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Haulage Permits and Trailer Registration Bill [HL]: Briefing for Lords Stages

Published Tuesday, February 20, 2018

This House of Lords Library Briefing has been prepared in advance of the second reading of the Haulage Permits and Trailer Registration Bill [HL] in the House of Lords on 27 February 2018.

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The Haulage Permits and Trailer Registration Bill [HL] is a government bill which was introduced in the House of Lords on 7 February 2018. It is due to have its second reading on 27 February 2018.

Under current EU regulations, road hauliers require a Community Licence for all operations in or through EU countries. After Brexit, UK-issued Community Licences will no longer be valid in the EU (unless agreement were reached otherwise). UK hauliers would be able to conduct some operations in the EU using permits issued under the European Conference of Transport Ministers multilateral quota scheme, but these are restricted in number and do not cover the full range of haulage operations permitted by the Community Licence. The Government aims to negotiate a deal with the EU to maintain current levels of access to the European road freight market, which might result in a new permit scheme. Part 1 of the Bill would enable the Secretary of State to make secondary legislation introducing a new international haulage permit scheme if necessary. The provisions could implement a multilateral arrangement between the UK and the EU, or bilateral arrangements between the UK and individual EU member states.

The Government is considering ratifying the 1968 Vienna Convention on Road Traffic to ensure that after Brexit the UK has a mutual legal basis for road traffic with EU countries that are not party to the 1949 Geneva Convention on Road Traffic. The Government has emphasised that if it reaches a deal with the EU that fulfils all its negotiating outcomes, ratification of the 1968 Convention may no longer be required. One consequence of ratification is that unregistered trailers could be turned away at the border of other countries that are party to the 1968 Convention (which includes the majority of EU member states). Part 2 of the Bill would therefore give the Secretary of State powers to make secondary legislation introducing a trailer registration scheme.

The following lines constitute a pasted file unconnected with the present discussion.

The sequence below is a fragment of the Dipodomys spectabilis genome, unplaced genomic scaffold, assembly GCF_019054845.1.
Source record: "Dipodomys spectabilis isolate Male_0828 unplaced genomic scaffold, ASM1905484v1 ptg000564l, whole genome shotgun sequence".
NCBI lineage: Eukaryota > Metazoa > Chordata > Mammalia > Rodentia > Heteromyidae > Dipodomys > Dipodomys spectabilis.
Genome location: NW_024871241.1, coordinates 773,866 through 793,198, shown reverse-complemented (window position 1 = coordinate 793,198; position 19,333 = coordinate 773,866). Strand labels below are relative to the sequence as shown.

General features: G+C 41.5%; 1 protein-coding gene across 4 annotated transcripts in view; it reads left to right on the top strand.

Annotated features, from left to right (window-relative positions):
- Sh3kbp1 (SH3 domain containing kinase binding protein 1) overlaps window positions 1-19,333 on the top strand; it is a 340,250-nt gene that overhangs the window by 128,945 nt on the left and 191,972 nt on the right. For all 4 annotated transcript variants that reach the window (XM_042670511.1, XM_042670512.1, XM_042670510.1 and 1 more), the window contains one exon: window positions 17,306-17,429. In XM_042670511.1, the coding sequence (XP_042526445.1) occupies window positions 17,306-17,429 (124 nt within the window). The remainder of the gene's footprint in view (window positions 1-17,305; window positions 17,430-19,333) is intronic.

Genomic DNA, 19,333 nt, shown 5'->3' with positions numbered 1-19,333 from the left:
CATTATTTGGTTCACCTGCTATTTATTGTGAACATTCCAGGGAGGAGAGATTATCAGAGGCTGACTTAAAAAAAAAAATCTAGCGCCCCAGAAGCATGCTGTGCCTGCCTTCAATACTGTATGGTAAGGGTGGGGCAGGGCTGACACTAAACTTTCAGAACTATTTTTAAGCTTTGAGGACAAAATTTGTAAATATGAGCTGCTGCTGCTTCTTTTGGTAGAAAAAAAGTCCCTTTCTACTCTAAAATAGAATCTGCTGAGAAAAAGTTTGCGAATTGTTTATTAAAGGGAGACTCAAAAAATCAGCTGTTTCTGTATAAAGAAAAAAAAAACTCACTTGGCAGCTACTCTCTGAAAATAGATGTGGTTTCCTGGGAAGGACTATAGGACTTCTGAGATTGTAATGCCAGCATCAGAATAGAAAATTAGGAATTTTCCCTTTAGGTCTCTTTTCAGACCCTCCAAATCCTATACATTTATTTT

The Bill does not address other aspects of Brexit that may have an impact on the road haulage industry, such as future customs arrangements.

The Road Haulage Association and the Freight Transport Association have both welcomed the Bill as a contingency measure, whilst expressing hopes that the Government will secure a deal with the EU to ensure no limits are set on UK hauliers conducting operations in the EU.

Lords Library notes LLN-2018-0025

Author: Nicola Newson

Topics: EU law and treaties, International trade, Regulation, Roads

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House of Lords Library

The House of Lords Library delivers research and information services to Members and staff of the House in support of parliamentary business.